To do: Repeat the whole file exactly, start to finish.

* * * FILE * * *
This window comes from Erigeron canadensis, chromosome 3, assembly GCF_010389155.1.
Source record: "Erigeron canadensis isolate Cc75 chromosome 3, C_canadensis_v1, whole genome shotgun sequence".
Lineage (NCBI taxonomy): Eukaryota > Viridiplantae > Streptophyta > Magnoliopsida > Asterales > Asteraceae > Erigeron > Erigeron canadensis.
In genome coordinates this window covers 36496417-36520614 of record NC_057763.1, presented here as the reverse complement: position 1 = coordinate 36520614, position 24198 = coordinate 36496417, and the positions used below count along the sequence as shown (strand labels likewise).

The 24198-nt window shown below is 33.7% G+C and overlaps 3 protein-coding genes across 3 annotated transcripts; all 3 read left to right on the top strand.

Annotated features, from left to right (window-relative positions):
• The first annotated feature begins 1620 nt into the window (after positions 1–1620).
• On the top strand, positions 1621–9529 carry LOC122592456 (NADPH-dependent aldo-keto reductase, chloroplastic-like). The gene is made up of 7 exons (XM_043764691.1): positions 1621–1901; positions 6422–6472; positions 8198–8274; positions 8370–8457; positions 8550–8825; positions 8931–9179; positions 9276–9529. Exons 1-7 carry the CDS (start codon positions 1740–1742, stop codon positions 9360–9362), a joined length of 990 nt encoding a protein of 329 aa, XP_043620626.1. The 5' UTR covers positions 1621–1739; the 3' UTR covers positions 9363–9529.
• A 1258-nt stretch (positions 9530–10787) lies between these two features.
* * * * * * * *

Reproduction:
This window comes from Erigeron canadensis, chromosome 3, assembly GCF_010389155.1.
Source record: "Erigeron canadensis isolate Cc75 chromosome 3, C_canadensis_v1, whole genome shotgun sequence".
Lineage (NCBI taxonomy): Eukaryota > Viridiplantae > Streptophyta > Magnoliopsida > Asterales > Asteraceae > Erigeron > Erigeron canadensis.
In genome coordinates this window covers 36496417-36520614 of record NC_057763.1, presented here as the reverse complement: position 1 = coordinate 36520614, position 24198 = coordinate 36496417, and the positions used below count along the sequence as shown (strand labels likewise).

The 24198-nt window shown below is 33.7% G+C and overlaps 3 protein-coding genes across 3 annotated transcripts; all 3 read left to right on the top strand.

Annotated features, from left to right (window-relative positions):
• The first annotated feature begins 1620 nt into the window (after positions 1–1620).
• On the top strand, positions 1621–9529 carry LOC122592456 (NADPH-dependent aldo-keto reductase, chloroplastic-like). The gene is made up of 7 exons (XM_043764691.1): positions 1621–1901; positions 6422–6472; positions 8198–8274; positions 8370–8457; positions 8550–8825; positions 8931–9179; positions 9276–9529. Exons 1-7 carry the CDS (start codon positions 1740–1742, stop codon positions 9360–9362), a joined length of 990 nt encoding a protein of 329 aa, XP_043620626.1. The 5' UTR covers positions 1621–1739; the 3' UTR covers positions 9363–9529.
• A 1258-nt stretch (positions 9530–10787) lies between these two features.